From the Edge of Empire: Living with Refugees from America
By Mary Jo Leddy
National Catholic Reporter - 4 April 2003:
TORONTO, Canada -- We call them the refugees from America.
For a while, sometimes years, they had lived there -- and loved it, loved almost everything American.
Mohammed, Reza, Salim. Now they arrive daily at the border between Canada and the United States, seeking protection from America.
Now they are my neighbors as we live side by side in the houses of the Romero Community for refugees in Toronto. They are still in a state of shock.
How sad to listen in the evenings to these people who look so Pakistani and who sound so, well, American. The younger men know all the latest rap songs and many of them consider themselves to be quite knowledgeable about the really important things in America, like baseball. They are cool but also gentle and kind. They had American friends, they had opened businesses, gone to university, raised families.
Like millions of others they lived and worked openly and lacked only one thing -- the papers that would make their process of living legal. They each have different reasons to explain why it was so difficult to become legal in America. For some it was the expense of a lawyer, for others it was the obscurity of the process and others were just to busy getting ahead.
But becoming legal wouldn't have made much of a difference, they say ruefully, every Muslim in America is under suspicion. One day they felt American and the next day they knew that it could never be so. America was beautiful but not for all and for them only for a time.
Since 9/11 they watched and were watched, or so they say. Soon the INS began to call people in, and stories spread like wildfire about how people never returned from the INS offices; they disappeared somewhere in the American prison system.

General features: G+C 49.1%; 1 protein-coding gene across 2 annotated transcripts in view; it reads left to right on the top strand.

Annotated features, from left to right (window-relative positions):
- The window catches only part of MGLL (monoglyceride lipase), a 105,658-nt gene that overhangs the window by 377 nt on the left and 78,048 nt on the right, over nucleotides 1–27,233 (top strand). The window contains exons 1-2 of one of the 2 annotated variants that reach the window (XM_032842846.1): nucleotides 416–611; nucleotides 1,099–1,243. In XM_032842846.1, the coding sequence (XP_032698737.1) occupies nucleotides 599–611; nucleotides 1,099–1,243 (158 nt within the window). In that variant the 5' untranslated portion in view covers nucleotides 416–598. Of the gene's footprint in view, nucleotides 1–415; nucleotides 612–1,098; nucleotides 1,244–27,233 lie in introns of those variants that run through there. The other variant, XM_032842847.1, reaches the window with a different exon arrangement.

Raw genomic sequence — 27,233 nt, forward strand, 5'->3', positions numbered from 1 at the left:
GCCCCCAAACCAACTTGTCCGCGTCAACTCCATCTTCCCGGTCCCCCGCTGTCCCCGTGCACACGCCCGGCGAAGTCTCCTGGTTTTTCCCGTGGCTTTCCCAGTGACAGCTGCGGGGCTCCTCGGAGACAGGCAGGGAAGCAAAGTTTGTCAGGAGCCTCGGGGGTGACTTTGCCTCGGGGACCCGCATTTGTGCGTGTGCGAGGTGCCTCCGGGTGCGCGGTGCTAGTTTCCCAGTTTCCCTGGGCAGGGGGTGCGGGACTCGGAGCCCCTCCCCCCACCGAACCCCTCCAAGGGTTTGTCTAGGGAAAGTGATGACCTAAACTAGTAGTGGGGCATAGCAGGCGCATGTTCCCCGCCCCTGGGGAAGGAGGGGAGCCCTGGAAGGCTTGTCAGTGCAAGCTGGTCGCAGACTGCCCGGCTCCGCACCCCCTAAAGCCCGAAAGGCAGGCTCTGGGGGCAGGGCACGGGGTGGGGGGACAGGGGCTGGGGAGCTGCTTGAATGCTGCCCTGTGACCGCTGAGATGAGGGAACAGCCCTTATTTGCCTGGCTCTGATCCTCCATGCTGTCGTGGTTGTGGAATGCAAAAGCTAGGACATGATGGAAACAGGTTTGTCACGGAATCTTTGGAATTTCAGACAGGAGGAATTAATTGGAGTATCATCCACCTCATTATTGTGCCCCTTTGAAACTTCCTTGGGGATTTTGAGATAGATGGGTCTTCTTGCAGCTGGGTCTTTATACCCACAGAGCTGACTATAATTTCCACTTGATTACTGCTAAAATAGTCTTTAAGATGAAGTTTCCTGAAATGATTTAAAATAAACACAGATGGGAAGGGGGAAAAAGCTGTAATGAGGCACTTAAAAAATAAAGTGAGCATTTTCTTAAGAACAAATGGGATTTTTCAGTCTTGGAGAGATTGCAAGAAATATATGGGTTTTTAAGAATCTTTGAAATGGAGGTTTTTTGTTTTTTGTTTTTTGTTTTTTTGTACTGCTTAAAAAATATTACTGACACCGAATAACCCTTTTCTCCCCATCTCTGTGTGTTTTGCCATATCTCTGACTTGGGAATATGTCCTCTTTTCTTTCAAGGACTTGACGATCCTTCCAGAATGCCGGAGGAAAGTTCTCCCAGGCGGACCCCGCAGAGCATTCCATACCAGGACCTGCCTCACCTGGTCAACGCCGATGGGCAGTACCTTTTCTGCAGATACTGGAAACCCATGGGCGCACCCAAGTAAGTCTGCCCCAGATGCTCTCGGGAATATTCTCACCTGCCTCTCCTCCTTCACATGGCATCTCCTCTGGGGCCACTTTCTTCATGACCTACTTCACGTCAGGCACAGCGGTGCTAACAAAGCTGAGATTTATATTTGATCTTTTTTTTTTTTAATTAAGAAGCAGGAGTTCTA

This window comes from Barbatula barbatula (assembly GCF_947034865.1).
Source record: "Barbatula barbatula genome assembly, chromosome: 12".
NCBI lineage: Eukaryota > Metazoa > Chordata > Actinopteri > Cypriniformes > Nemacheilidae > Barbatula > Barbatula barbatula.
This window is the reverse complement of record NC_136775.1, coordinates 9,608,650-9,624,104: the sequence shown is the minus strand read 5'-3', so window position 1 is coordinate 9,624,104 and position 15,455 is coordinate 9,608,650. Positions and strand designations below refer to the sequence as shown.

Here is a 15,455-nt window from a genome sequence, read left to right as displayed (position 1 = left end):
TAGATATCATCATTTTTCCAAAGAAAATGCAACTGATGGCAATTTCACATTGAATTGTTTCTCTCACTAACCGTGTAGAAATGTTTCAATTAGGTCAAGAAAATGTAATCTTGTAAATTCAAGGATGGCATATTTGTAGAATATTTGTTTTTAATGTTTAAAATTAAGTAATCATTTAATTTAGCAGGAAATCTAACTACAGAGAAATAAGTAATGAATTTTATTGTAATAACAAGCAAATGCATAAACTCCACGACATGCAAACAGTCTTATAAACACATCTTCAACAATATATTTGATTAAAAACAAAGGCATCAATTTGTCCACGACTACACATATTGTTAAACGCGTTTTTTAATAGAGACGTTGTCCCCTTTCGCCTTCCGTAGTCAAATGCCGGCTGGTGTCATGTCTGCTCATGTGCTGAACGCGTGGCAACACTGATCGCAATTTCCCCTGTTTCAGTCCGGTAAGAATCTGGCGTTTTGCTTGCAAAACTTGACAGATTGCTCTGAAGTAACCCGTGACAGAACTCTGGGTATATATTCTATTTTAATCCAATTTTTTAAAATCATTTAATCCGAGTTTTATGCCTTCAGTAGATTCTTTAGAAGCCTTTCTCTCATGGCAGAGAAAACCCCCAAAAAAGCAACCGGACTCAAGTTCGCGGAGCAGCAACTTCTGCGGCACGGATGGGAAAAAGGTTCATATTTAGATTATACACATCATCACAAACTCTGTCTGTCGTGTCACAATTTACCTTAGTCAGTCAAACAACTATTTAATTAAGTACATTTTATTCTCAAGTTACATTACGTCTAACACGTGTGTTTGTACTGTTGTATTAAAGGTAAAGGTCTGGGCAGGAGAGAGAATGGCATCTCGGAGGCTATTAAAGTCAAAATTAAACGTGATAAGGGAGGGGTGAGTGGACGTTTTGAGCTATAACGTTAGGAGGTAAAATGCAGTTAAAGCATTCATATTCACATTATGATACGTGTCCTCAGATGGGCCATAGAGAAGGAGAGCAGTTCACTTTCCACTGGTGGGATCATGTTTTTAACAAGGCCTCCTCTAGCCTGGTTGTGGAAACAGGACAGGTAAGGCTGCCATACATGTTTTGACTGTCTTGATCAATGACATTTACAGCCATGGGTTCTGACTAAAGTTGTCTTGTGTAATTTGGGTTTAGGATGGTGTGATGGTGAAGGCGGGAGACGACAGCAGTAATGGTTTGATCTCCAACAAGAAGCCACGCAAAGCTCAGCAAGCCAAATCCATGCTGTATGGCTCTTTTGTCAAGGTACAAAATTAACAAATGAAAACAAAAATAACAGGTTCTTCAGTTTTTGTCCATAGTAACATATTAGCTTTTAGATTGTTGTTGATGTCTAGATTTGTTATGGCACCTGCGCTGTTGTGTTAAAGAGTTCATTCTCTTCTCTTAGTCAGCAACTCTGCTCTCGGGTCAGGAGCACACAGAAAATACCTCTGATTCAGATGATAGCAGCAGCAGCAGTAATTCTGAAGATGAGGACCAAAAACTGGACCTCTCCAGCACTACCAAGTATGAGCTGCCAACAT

As I listen to them, I wonder whether they will be accepted by Canada. This country is under an increasing pressure to "harmonize" its immigration and refugee system and its foreign policy with that of the United States.
The independence of Canada's refugee system from American foreign policy was the reason that thousands of refugees from Chile, Argentina and Central America made their way to Canada during the '70s and '80s. It is why so many American draft dodgers came here and stayed during the Vietnam War and many made a home here.
The American ambassador to Canada has called for a security perimeter around North America that would create a new continental reality. Only slowly are Canadians beginning to realize that this is another name for the process of annexation and they eroding independence of our country.
Canada's refusal to enter the war with Iraq was as brave as that of Mexico's when you consider the threats of economic recrimination for both countries.
The business elite of Canada wants trade at all costs and is willing to support the security perimeter even if it means sacrificing our national independence. Others, and I count myself among them, care deeply about the modest social experiment called Canada. The next election could and should become a forum for debating whether we want to become another state of America.
This matter concerns people on both sides of the border.
My more socially minded American friends say this is important to them also, that they desperately need to know political and economic alternatives to the prerogatives of empire still exist. We know, for example, that Medicare for all is possible.
Canada has always been a colony of empire -- first of France, then of England and now of the United States. Canadians, it has been said, always know that the head office is someplace else. Living on the edge of empire gives you a certain perspective. Living with refugees from America brings its own sad form of enlightenment. Where you live determines what you see, and what you listen to affects what you hear.
If one were to listen only to CNN, one could begin to believe that the war in Iraq is about justice and liberation. As the gap widens between the rhetoric of the republic and the reality of empire, the heavy reality of empire grows daily more apparent and the questions for Christians are sharpening.
From where I sit, the outlines of an important public debate are taking shape. It will be a debate about whether America will become a great empire or a good country. It will be a debate joined by many Christians using the language of the scriptures. It may be heated but it may also cast some light.
Surely the time has come to examine our easy acceptance of the illusion that it is easy to balance the imperatives of greatness and goodness.